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10 Tips for a Long Healthy Holiday Eating Season

I had friends over for dinner on the weekend and we realized there were 6 weekends until Christmas, and the next day I received three Christmas Party Invitations!

Food is a significant part of many holidays, celebrations, and traditions.

As a result, many people gain a little (or a lot of) weight between Thanksgiving and the New Year. What's at fault? Well, it's all the enticing treats available during the holiday season. Maybe it's the increased emotional eating (whether it is from holiday stress or holiday joy) or the extreme carelessness with eating and physical activity regimens in anticipation for the strict “new diet and exercise preparation” you're going to begin January 1st. whatever the reasons, you don't have to avoid holiday festivities in an attempt to maintain your weight. Think about these tips for fully enjoying the holiday season without gaining weight!

  1. Focus on weight maintenance vs. weight loss during the holidays. If you are currently overweight and want to lose weight, this is not the time to do it. Preservation of your present weight is a big enough challenge during the holiday season. Don't set yourself up for failure by making unrealistic goals for yourself.
  2. Plan on NOT dieting after the New Year. Expectation of food restriction sets you up for binge-type eating over the holidays "I'll start January 1st, so go hog wild now..." Besides, limiting diets don't work in the long run. They increase your loss of lean body mass vs. fat, slow down your metabolism, increase anxiety, depression, and binge eating, and make weight re-gain more likely.
  3. Be physically active every day. Physical activity, especially aerobic activities (like brisk walking, jogging, bicycling, roller blading) can help relieve stress, adjust appetite, and burn up extra calories from holiday eating.
  4. Eat a light snack before going to holiday parties. It is not a good idea to arrive at a party starving. Not only are you more likely to overeat, but you are also less likely to resist the temptation of eating the higher fat and higher calorie foods. Try eating a piece of fruit, a small yogurt before you go.
  5. Make a plan. Think about where you will be, who you will be with, what foods will be available, what foods are really special to you vs. those that you could probably do without. It's much easier to deal with a difficult social eating situation if you've already planned for it.
  6. Take steps to avoid frivolous eating. While some foods are more calorie-dense than others, no food will make you gain weight unless you eat too much of it. At parties and holiday dinners, we tend to eat beyond our body's physical hunger simply because food is there and eating is a “social thing.” To avoid recreational eating, willfully make one plate of the foods you really want. Eat it slowly--enjoying and savoring every tasty bite.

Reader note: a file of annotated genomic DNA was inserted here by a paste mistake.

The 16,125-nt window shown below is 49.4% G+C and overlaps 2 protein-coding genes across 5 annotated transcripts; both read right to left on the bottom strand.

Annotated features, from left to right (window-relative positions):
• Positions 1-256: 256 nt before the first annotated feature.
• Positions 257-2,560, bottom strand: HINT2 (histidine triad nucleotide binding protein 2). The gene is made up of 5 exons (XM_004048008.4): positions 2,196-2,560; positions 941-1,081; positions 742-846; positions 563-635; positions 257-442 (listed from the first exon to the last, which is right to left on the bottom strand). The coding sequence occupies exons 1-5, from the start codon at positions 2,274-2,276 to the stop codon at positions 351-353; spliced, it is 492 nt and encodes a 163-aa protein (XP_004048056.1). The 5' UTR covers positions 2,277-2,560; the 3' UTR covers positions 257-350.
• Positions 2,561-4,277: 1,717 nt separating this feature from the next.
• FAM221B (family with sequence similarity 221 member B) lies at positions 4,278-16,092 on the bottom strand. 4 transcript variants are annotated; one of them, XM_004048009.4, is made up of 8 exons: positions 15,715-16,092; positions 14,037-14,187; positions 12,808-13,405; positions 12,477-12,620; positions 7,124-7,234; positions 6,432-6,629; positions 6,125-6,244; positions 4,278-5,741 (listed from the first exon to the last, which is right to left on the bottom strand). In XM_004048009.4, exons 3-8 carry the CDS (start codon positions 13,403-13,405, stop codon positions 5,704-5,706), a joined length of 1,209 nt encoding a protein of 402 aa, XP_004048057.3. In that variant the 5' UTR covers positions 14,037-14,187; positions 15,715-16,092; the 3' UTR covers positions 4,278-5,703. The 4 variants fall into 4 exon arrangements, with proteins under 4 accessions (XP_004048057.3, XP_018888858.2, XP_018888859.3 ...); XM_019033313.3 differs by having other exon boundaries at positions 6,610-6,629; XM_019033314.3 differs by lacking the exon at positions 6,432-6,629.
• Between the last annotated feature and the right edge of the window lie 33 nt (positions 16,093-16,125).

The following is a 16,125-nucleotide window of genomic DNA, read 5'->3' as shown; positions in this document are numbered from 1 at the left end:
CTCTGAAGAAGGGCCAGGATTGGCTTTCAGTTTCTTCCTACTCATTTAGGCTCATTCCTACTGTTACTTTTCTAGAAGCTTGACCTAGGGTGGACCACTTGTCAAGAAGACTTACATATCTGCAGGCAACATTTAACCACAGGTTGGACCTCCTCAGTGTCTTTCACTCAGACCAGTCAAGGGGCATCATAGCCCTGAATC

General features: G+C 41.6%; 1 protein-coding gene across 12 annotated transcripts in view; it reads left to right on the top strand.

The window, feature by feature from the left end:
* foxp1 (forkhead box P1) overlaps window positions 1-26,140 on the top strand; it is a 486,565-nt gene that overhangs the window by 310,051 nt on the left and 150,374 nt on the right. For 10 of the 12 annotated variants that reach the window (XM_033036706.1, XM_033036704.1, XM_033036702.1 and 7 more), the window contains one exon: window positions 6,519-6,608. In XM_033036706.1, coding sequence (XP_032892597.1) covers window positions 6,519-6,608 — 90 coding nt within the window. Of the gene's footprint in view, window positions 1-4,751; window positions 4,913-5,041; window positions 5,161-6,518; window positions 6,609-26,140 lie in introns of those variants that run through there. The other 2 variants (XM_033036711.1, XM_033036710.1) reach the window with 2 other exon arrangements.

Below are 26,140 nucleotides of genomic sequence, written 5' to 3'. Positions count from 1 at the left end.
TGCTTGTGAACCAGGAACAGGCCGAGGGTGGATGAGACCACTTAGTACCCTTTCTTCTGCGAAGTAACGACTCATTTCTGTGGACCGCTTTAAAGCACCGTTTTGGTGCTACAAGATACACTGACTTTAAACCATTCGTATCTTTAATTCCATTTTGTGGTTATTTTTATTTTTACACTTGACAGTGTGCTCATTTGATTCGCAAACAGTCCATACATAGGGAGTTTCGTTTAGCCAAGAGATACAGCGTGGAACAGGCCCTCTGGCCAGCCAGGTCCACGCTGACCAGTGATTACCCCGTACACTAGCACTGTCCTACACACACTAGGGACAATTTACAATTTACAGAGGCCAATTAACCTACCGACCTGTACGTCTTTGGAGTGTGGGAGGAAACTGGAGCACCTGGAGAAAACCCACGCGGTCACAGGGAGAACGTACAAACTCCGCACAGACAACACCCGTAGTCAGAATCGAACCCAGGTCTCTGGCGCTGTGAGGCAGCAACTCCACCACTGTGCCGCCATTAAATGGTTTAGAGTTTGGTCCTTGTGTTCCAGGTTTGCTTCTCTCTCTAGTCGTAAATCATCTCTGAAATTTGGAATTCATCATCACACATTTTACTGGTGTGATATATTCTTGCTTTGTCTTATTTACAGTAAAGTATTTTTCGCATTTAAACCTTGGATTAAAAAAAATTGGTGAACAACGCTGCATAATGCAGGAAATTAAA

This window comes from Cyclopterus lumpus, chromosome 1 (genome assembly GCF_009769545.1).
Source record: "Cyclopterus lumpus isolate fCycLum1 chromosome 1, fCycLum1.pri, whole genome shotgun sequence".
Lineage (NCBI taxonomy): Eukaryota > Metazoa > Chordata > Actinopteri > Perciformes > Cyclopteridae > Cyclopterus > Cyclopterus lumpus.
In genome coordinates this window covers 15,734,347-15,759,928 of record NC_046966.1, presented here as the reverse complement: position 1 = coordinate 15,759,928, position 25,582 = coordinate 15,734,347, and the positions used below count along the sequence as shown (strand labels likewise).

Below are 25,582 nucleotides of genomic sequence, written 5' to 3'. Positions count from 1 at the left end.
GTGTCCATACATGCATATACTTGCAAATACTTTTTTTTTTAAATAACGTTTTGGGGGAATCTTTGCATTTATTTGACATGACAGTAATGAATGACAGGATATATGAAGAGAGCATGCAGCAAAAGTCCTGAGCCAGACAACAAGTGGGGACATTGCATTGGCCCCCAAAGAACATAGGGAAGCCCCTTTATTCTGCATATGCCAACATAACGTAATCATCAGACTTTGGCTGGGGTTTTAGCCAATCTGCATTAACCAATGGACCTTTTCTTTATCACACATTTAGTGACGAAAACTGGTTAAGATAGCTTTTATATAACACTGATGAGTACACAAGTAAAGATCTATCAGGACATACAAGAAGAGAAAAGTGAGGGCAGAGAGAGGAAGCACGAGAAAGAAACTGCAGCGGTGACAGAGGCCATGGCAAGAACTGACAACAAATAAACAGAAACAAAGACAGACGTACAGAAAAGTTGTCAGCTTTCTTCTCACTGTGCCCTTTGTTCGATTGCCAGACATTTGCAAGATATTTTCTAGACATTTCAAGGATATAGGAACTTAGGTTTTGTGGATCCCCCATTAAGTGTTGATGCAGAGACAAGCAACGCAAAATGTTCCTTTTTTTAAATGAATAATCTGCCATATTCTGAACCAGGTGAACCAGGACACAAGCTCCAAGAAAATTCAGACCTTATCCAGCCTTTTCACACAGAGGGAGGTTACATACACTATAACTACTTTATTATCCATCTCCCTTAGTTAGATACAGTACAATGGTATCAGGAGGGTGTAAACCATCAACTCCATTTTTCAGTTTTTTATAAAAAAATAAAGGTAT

7. Reduce the fat in holiday recipes. There are plenty of low fat and low calorie substitutes that are amazingly tasty. Try using applesauce in place of oil in your favorite holiday breads; use egg substitutes in place of whole eggs; try plain nonfat yogurt in place of sour cream. Magazines are full of reduced calorie and reduced fat holiday recipes. Give them a try, and share your cooking creations with friends and family.
  8. Choose your beverages wisely. Alcohol is high in calories. Liquors, sweet wines and sweet mixed drinks contain 150-450 calories per glass. By contrast, water and diet sodas are calorie-free. If you choose to drink, select light wines and beers, and use non-alcoholic mixers such as water and diet soda. Limit your intake to 1 or 2 alcoholic drinks per occasion. And, watch out for calories in soda, fruit punch, and egg nog as well.
  9. Enjoy good friends and family. Although food can be a big part of the season, it is not the focus. Holidays are a time to reunite with friends and family, to share laughter and merriment, to celebrate and to give thanks. Focus more on these other holiday pleasures. The important thing to remember is balance and moderation. Just relax, enjoy the holidays, and remember what the season is all about.
  10. Maintain perspective: Overeating one day won't make or break your eating plan. And it certainly won't make you gain weight! It takes days and days of overeating to gain weight. If you over-indulge at a holiday meal, get over it. Get back on the wagon the next day.

49 days!

Yours in health! Stay Strong, and let me know about your parties!
GI Jane

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